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President Obama on Wednesday told war-weary Americans that he wants to give diplomacy a chance to avoid military strikes on Syria for its alleged use of chemical weapons, but asked his military to be ready to respond if negotiations fail.
In a televised address from the White House's East Room, Obama termed the Russian proposal to place Syria's chemical weapons under international control as an "encouraging" sign and said US and Russian officials would discuss about the
Obama, in his 16-minute somber address, said that he would also discuss it with Russian President Vladimir Putin, who has been opposing any military action against Syria without UN approval.
Obama also asked the Senate to put off a vote on his request for an authorisation of military force to let the diplomacy play out. He set no timetables for action, but said any deal with Syrian President Bashar al-Assad would require verification that he keeps his word.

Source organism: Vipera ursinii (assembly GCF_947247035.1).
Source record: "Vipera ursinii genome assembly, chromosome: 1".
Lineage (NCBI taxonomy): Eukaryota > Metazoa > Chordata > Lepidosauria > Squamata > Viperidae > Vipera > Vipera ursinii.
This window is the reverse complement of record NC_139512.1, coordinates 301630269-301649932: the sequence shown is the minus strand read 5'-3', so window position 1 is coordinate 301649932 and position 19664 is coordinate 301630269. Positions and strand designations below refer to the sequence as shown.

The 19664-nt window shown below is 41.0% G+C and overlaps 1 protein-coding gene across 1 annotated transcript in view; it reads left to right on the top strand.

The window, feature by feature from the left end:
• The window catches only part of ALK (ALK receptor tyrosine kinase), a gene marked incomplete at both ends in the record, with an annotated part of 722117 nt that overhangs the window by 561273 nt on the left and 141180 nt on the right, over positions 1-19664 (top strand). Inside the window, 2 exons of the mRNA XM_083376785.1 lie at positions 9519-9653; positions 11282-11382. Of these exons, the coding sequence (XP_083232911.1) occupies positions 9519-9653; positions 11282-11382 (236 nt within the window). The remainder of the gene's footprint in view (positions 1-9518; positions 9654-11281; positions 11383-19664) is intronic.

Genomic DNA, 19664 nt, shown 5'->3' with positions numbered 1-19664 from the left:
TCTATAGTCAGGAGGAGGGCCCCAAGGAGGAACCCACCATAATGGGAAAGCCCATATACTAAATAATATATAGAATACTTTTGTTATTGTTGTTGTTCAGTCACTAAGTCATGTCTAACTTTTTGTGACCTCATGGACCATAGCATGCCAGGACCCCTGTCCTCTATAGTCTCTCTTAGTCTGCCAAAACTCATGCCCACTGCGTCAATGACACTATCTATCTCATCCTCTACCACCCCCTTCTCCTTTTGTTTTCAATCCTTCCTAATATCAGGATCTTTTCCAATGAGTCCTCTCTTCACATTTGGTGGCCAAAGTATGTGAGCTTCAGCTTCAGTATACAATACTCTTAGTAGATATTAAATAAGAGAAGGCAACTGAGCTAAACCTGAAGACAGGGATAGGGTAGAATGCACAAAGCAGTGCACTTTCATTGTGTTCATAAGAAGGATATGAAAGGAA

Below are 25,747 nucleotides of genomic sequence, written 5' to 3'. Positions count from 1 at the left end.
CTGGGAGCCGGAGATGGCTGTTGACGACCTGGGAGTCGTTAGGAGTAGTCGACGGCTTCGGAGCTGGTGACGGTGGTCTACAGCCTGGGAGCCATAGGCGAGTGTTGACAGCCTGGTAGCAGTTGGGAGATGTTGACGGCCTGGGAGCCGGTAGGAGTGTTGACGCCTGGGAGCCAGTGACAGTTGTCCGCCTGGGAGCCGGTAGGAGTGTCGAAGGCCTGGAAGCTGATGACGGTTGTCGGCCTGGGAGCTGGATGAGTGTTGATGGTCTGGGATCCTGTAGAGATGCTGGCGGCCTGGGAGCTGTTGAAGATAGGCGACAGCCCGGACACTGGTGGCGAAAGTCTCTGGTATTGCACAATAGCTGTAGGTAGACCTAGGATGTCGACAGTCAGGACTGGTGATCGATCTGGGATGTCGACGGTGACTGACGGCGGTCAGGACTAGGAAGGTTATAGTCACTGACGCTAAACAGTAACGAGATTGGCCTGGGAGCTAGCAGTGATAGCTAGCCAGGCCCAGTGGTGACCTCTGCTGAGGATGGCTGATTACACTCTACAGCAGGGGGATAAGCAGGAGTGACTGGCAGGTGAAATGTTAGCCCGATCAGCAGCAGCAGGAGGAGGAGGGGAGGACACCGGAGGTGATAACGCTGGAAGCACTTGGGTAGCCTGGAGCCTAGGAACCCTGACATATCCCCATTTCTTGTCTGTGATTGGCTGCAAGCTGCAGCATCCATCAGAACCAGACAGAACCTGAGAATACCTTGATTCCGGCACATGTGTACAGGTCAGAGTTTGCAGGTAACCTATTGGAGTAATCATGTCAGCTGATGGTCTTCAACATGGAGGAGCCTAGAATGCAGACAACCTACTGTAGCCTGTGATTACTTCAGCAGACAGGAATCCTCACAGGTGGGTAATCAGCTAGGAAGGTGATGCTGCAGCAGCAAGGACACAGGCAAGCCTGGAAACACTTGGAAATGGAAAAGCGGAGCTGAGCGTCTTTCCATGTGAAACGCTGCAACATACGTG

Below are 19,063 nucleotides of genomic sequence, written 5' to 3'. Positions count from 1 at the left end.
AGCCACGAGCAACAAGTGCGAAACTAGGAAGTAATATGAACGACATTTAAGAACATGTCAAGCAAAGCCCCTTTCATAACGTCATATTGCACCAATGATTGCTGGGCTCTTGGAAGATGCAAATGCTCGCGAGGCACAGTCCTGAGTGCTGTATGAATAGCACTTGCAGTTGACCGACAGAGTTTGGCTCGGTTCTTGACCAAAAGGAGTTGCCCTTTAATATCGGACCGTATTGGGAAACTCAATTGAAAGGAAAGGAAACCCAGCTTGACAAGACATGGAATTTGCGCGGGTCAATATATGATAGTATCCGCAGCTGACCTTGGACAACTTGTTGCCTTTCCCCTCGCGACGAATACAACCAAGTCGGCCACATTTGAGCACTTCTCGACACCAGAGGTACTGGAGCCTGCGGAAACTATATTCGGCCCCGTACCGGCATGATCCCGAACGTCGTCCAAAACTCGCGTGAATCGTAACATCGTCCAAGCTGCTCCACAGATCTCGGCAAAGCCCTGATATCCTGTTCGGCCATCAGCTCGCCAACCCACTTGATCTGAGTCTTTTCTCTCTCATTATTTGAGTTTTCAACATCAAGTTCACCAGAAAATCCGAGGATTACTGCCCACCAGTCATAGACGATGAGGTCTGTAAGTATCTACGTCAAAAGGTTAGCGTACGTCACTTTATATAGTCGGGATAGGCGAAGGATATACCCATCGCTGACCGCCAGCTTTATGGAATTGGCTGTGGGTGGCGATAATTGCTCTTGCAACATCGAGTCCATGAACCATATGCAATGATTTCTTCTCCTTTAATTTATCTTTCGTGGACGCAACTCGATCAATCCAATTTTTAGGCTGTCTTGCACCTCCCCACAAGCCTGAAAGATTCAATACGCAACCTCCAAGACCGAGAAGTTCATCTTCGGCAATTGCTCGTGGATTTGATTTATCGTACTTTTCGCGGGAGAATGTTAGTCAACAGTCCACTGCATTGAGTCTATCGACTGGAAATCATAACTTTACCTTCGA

His speech was planned as Obama's final push to win support from a sceptical public and Congress for his planned attack on Syria for what his administration calls a major chemical weapons attack on August 21 that killed more than 1,400 people in suburban Damascus.
Calling the US "the anchor of global security," Obama offered moral, political and strategic arguments for being ready to launch limited military strikes while trying to negotiate a diplomatic solution.
However, he asserted that America is not the world's policeman and asked Americans to support him as "Terrible things happen across the globe, and it is beyond our means to right every wrong.
"But when, with modest effort and risk, we can stop children from being gassed to death and thereby make our own children safer over the long run, I believe we should act.
That's what makes America different. That's what makes us exceptional."
Obama said that he has asked his military to continue maintaining its aggressive posture in the region pending a diplomatic solution to the Syrian crisis.
"I've ordered our military to maintain their current posture, to keep the pressure on Assad and to be in a position to respond if diplomacy fails," he said.
Obama, however, said